Why Firstport is Putting Diversity First in 2020
Megan Veronesi, our Head of Business Development and Partnerships, shares her thoughts on inclusion and diversity and why Firstport is putting diversity first in 2020.
Last month I took a road trip around the USA’s Deep South. Travelling from Martin Luther King’s birthplace to where he was assassinated in Memphis, I learnt so much that I’d need another blog to do it justice. But what shocked me most was how relevant it all still felt, half a century on, on the other side of the Atlantic.
The stories arising from the #CharitySoWhite campaign have highlighted that institutional racism in the charity sector is very much a problem of today. A recent report on the social investment sector found gender diversity was even worse than the charity sector, with BME women represented on less than 3% of boards.
In Scotland, the picture might look a bit rosier at first glance. Women dominate Scotland’s social enterprise sector (over 2/3 of social enterprises are run by women). But the census statistics on ethnicity, disability, sexuality, and other areas are opaque or absent, meaning we risk focusing on our successes while failing to act on areas where we fall short.
Our Starting Point
At Firstport, Scotland’s development agency for start-up social entrepreneurs, we are proud of our Board diversity: 55% is female (including our Chair) and 22% are from a BME background. 6% of our grants were awarded to people from BME communities, which is broadly representative of the Scottish population. In our What If…North Edinburgh programme, 11% of people on the programme were disabled.
But there are many areas where we could do better. We lack a nuanced understanding of the barriers that people from diverse communities face in applying and accessing support. We don’t have anyone with a disability on our board or staff team. And there is data we don’t track, like sexuality. Numbers can only tell us half the story.
There is undoubtedly much more that can be done to better attract and support all our clients and staff, and make sure both feel welcomed and understood. With no programme as of yet to coordinate diversity and inclusion in the social enterprise sector, we wanted to share what we are doing to stimulate discussion, share learning and challenge ourselves and each other to be better.
Progress So Far
Work at Firstport towards creating a more diverse and inclusive organisation has been growing since the summer:
- We created a Diversity and Inclusion Slack group so staff can share interesting blogs, events, and best practice.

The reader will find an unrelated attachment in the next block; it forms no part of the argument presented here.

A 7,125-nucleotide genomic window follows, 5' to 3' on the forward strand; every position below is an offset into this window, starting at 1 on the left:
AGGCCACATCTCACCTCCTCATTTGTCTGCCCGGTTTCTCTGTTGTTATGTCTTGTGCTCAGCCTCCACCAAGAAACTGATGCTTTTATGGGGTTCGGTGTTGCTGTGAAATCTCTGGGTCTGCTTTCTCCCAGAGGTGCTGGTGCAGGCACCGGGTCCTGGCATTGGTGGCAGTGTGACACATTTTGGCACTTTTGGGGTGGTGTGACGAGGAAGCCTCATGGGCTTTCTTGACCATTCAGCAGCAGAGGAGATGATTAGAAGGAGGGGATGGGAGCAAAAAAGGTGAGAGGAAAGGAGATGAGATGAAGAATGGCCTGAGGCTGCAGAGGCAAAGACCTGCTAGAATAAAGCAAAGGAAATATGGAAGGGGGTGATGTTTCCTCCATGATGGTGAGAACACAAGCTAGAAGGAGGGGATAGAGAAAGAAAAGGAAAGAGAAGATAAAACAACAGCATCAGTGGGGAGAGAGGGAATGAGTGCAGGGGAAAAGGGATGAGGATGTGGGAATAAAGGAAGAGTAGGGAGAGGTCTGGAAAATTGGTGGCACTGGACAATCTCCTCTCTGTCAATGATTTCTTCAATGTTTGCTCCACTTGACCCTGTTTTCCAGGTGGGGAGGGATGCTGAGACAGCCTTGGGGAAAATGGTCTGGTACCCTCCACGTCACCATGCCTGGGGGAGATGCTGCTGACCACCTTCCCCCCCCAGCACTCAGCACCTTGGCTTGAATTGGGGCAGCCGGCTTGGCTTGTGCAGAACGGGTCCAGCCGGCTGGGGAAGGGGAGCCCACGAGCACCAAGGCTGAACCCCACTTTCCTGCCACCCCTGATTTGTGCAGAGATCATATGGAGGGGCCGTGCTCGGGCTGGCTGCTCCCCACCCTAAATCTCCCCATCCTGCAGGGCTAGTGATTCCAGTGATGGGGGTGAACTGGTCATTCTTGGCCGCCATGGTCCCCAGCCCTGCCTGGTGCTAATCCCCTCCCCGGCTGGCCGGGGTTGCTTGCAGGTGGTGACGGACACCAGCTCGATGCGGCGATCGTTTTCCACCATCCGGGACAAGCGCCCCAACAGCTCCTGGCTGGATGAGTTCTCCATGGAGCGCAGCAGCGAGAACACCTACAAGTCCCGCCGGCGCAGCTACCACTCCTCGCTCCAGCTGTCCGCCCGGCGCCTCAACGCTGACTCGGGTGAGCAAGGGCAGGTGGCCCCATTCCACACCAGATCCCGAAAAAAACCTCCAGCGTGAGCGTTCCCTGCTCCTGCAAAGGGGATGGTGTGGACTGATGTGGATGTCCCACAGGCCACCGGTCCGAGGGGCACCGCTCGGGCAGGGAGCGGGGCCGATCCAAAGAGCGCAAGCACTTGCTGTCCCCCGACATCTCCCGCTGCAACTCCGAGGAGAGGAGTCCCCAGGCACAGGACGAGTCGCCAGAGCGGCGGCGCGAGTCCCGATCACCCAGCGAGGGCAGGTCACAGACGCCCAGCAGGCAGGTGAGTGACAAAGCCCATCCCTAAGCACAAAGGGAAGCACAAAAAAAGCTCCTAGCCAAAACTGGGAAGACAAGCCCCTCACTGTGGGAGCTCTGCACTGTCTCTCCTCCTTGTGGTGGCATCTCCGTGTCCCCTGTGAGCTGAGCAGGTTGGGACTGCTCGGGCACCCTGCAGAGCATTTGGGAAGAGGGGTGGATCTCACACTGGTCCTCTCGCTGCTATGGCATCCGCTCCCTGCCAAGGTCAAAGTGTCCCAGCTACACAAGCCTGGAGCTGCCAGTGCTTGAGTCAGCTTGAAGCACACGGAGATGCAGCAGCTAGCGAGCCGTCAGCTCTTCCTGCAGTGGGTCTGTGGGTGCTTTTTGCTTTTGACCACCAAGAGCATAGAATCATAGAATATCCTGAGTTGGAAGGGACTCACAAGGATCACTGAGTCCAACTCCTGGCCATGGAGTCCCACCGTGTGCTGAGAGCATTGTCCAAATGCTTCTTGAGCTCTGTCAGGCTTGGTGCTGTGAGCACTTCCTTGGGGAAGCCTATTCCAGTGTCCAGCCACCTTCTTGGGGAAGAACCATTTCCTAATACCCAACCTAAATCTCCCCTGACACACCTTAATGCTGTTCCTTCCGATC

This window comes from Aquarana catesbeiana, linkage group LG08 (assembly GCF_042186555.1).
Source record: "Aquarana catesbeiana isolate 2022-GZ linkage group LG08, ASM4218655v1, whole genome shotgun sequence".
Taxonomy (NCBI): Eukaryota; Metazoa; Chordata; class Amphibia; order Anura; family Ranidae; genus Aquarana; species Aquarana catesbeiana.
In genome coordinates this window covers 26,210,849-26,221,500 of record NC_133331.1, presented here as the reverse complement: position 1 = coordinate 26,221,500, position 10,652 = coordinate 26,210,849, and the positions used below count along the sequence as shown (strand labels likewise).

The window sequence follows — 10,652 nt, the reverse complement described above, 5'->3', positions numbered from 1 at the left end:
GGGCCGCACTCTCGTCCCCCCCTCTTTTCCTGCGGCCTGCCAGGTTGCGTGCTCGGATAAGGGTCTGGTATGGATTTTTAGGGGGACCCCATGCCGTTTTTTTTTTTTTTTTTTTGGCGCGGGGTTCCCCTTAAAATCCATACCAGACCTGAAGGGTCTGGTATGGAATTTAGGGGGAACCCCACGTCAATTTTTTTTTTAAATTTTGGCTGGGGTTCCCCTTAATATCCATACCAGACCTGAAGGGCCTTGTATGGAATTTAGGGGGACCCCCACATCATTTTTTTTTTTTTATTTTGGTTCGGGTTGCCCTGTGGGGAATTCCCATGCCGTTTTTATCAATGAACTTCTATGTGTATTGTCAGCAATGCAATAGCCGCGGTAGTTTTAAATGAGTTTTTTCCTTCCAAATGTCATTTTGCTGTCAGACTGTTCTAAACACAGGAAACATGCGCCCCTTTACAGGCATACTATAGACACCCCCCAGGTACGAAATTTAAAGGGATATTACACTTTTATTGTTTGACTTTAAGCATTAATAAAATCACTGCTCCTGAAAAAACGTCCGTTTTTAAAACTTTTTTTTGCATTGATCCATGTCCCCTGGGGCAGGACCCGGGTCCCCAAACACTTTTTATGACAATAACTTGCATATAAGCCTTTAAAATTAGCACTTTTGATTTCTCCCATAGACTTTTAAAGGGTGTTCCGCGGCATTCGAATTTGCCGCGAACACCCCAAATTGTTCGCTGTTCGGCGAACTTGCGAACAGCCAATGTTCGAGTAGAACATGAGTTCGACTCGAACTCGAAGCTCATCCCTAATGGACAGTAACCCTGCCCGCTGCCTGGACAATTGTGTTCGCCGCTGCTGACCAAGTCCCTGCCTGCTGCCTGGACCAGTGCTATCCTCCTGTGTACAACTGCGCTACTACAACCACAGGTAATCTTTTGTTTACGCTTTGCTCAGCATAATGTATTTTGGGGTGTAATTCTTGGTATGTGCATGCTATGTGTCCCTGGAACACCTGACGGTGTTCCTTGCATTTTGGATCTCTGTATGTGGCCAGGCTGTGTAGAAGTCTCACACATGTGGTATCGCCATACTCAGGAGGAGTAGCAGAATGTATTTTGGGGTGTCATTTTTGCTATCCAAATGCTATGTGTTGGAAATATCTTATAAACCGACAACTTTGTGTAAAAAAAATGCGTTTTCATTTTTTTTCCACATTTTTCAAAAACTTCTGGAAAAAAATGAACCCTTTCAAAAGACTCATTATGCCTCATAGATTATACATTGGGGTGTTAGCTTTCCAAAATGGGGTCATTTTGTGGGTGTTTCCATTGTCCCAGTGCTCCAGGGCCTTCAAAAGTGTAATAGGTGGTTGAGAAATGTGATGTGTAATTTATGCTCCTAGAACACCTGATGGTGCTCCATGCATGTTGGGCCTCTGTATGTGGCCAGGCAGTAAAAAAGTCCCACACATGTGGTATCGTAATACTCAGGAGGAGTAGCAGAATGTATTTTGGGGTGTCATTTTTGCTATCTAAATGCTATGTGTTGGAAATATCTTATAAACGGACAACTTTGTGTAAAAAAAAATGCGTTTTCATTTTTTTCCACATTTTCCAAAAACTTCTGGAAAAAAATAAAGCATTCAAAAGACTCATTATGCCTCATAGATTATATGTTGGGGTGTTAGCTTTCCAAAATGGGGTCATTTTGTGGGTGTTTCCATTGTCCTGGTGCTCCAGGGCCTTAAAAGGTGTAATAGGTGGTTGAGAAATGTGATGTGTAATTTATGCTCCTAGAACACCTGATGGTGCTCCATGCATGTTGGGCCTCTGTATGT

- Our Awards team has begun working with partners like CEMVO to identify and address barriers in our application process e.g. joint meetings with potential applicants.
- We have signed up to the Equality Action Pledge, demonstrating our commitment to working with the rest of the voluntary sector on this issue.
But we want our progress to be more than ad hoc, to take it from a side project of passionate individuals to something everyone in the organisation has an active stake in. So we recruited a Working Group who have come together to produce a wide-ranging strategy for the next 12-18 months.
Our Vision and Plans for 2020
As we start to think about what 2020 will look like, our goal is to promote diversity, inclusion and equality so that everyone who seeks to become a social entrepreneur has access to the right support to start and grow their business. We want to:
1.Strengthen our capacity to support individuals from all backgrounds
2.Build relationships with Scotland’s diverse communities
3.Influence a more diverse social enterprise ecosystem
We have an exciting year ahead with plans including:
- Publishing key diversity data on our website and improving how we capture, track and respond to data.
- Improving our recruitment practices, including ‘blind’ recruitment and ensuring all job adverts are assessed for gendered language.
- Understanding staff knowledge gaps and providing training on areas like unconscious bias.
- Running campaigns to champion social entrepreneurs from under-represented groups.
We’ll continue to meet as a Working Group to coordinate progress. Diversity and Inclusion has been added as a standing agenda item at Team Meetings to hold our group to account and engage the wider staff team.
We know we don’t have all the answers and that there is much more we can do. But we hope that by being transparent in our thinking and working closely with others across the sector, we can be more than the sum of our parts.
We want to hear from people who want to work with us, to share their experiences of accessing support (good and bad) and be part of a wider movement for change.
As the civil rights leader Rev. Jesse Jackson said,
Inclusion is not a matter of political correctness. It is the key to growth.
And as the engine behind Scotland’s inclusive growth, we all need to step up to the challenge.
Megan Veronesi is Head of Business Development & Partnerships at Firstport. She also leads the Inclusion & Diversity Working Group. Is your organisation doing something similar? Do you have examples of good (or bad) practice? Join the conversation on Twitter @Firstport @MeganVeronesi and LinkedIn using #socent #diversity